CELEBRATED journalist, poet, and screenplay writer Jose “Pete” Lacaba expressed pessimism about the future of Philippine democracy, saying that next year’s elections would not exactly improve the prospects of Philippine democracy. Lacaba urged the people to look back carefully at the lessons of the country’s traumatic past in order to ameliorate the present.

“[Ang bayan natin] ay nasadlak sa dusa at naging pugad ng luha at dalita,” he echoed.

Lacaba made the remarks during the 58th national conference of the Philippine Center of the International PEN (Poets & Playwrights, Essayists, Novelists), the oldest and most highly respected writers group in the country founded by Thomasian National Artist for Literature F. Sionil Jose, editor in chief of the Varsitarian during his UST college days in the late 1940’s.

Lacaba, who was imprisoned during martial law, said that while some nationalists would criticize the Philippines’ colonial past for its history of underdevelopment, much of the poverty and underdevelopment experienced in Philippine contemporary history were the work of Filipinos themselves.

During the conference’s first literary session, “The Writer in Philippine Politics,” Elmer Ordoñez, former chair of National Literary Arts Committee (NCLA) of the National Commission for Culture and the Arts (NCCA), told the story of a fresh graduate recruited to write for a pro-Quirino publication in 1953, Juan Escribo, who soon lost himself to the world of political propaganda when he became a speechwriter and propagandist of politicians.

Ordoñez later said the story was completely fictional. He said he made up the story to illustrate how a writer should never compromise his principles despite political temptations.

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“The writer should focus on issues and platforms [that would] educate voters on the problems of our society, such as poverty, the environment, social justice and human rights, national security, and the political and economic [oligarchies] in the country,” said Ordoñez.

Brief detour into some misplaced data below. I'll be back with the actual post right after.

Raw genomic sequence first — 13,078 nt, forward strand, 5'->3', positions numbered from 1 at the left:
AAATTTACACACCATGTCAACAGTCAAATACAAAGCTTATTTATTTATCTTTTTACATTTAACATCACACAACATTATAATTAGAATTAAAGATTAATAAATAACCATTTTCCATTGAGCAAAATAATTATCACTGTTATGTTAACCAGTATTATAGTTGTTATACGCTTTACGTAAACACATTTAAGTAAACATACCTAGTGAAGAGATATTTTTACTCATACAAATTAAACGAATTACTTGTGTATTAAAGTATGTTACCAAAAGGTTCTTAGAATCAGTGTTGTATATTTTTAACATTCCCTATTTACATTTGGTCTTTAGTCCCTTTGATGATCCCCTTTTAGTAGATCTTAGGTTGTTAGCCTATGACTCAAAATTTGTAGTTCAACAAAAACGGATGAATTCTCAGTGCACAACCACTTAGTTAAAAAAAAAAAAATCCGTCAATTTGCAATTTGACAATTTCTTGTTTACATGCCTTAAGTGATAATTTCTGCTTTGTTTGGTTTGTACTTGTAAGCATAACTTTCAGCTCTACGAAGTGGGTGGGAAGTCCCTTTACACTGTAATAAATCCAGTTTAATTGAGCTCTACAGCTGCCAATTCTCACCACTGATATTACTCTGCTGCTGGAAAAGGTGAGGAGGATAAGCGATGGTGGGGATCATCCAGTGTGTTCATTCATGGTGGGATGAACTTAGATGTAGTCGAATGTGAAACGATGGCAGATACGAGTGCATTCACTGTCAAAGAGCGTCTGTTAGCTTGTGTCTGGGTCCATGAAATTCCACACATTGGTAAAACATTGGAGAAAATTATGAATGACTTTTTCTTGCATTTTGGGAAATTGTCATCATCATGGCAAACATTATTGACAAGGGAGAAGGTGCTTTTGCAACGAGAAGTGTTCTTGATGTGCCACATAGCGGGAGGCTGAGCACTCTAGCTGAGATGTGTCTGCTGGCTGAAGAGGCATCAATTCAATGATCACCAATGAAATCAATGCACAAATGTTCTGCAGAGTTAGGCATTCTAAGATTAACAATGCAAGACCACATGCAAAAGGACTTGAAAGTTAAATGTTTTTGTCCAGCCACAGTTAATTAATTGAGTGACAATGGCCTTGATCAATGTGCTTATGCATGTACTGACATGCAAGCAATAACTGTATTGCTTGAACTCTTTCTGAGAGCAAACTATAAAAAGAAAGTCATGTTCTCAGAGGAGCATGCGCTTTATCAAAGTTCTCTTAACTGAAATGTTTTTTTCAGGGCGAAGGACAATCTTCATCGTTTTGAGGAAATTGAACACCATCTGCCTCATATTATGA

Mindanao-based writer and professor Christine Godinez-Ortega, current chair of the NCLA, focused on the writer’s duty to tell the truth since most writers use literature as a platform for expressing their views while also “romanticizing” the issues.

Reading literary works with a political bent, she observed that these were almost always written in an angry tone.

“All (politicians) are condemned as bane of the Earth. [They] have no redeeming quality,” she said.

Meanwhile, poet and translator Marne Kilates emphasized the writer’s important role in nation-building.

“Ano man ang panahon, may isang manunulat na nasa likod ng kapangyarihan,” said Kilates, adding that the writer has the ability to give alternative versions of reality or to personify logical propositions as his written word becomes history which, in turn, becomes civilization. “Ang guni-guni ay nagiging realidad.”

Globalization

Poet Gil Won-Lee of the Korean PEN said that the Philippines has a major role to play in international congress because of its thriving economy and proficiency of its people in the English language.

“Another problem is the fact that writers tend to be proud of their work, making it difficult for them to attend congress. I would like to see the Philippine PEN become more active in international congress and organize with other countries to globalize Filipino literature,” Won-Lee said.

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Meanwhile, Filipino romance novelist Mina Esguerra said the success of her novels in the international market was because of the use of different media such as podcasts and interviews, which can pull in more readers.

“That is what going global has been about, positive contribution and participation, engaging readers and authors outside my community and finding more readers here by using the methods out there.” Esguerra said.

Bicolano poet Luis Cabalquinto, formerly based in the United States, said Filipino writers abroad are reaping the gains of globalization.

“There is a prolific gathering of Filipino in the U.S., especially in California, Los Angeles and New York both born in the Philippines and born in America,” he said. “At this point in time, this globalized writing among Filipinos will only increase in time.”

The 2014 PEN congress is supported by the NCCA, UST Varsitarian, and others. Zenmond G. Duque II and Cedric Allen P. Sta. Cruz

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